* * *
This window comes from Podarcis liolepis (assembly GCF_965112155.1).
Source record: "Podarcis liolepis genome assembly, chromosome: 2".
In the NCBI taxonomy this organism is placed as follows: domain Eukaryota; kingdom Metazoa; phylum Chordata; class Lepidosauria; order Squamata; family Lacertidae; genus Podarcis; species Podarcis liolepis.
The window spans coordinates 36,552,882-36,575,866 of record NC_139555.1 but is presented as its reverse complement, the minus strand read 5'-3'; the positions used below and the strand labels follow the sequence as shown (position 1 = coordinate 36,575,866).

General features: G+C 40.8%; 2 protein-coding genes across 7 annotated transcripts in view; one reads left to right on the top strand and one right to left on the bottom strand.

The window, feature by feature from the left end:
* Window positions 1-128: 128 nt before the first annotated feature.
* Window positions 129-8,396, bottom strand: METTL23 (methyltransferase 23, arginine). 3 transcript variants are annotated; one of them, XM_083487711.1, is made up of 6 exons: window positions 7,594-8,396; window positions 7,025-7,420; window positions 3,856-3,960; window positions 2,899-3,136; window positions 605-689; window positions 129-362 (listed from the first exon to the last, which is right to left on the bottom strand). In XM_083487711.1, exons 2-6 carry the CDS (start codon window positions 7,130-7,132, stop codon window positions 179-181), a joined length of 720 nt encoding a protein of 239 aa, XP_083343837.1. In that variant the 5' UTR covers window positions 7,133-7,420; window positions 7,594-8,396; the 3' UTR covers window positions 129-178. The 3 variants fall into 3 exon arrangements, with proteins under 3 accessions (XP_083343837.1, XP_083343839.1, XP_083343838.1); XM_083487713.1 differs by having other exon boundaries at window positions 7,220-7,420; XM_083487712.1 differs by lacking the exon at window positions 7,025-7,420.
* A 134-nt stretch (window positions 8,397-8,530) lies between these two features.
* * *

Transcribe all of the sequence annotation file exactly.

This window comes from Podarcis liolepis (assembly GCF_965112155.1).
Source record: "Podarcis liolepis genome assembly, chromosome: 2".
In the NCBI taxonomy this organism is placed as follows: domain Eukaryota; kingdom Metazoa; phylum Chordata; class Lepidosauria; order Squamata; family Lacertidae; genus Podarcis; species Podarcis liolepis.
The window spans coordinates 36,552,882-36,575,866 of record NC_139555.1 but is presented as its reverse complement, the minus strand read 5'-3'; the positions used below and the strand labels follow the sequence as shown (position 1 = coordinate 36,575,866).

General features: G+C 40.8%; 2 protein-coding genes across 7 annotated transcripts in view; one reads left to right on the top strand and one right to left on the bottom strand.

The window, feature by feature from the left end:
* Window positions 1-128: 128 nt before the first annotated feature.
* Window positions 129-8,396, bottom strand: METTL23 (methyltransferase 23, arginine). 3 transcript variants are annotated; one of them, XM_083487711.1, is made up of 6 exons: window positions 7,594-8,396; window positions 7,025-7,420; window positions 3,856-3,960; window positions 2,899-3,136; window positions 605-689; window positions 129-362 (listed from the first exon to the last, which is right to left on the bottom strand). In XM_083487711.1, exons 2-6 carry the CDS (start codon window positions 7,130-7,132, stop codon window positions 179-181), a joined length of 720 nt encoding a protein of 239 aa, XP_083343837.1. In that variant the 5' UTR covers window positions 7,133-7,420; window positions 7,594-8,396; the 3' UTR covers window positions 129-178. The 3 variants fall into 3 exon arrangements, with proteins under 3 accessions (XP_083343837.1, XP_083343839.1, XP_083343838.1); XM_083487713.1 differs by having other exon boundaries at window positions 7,220-7,420; XM_083487712.1 differs by lacking the exon at window positions 7,025-7,420.
* A 134-nt stretch (window positions 8,397-8,530) lies between these two features.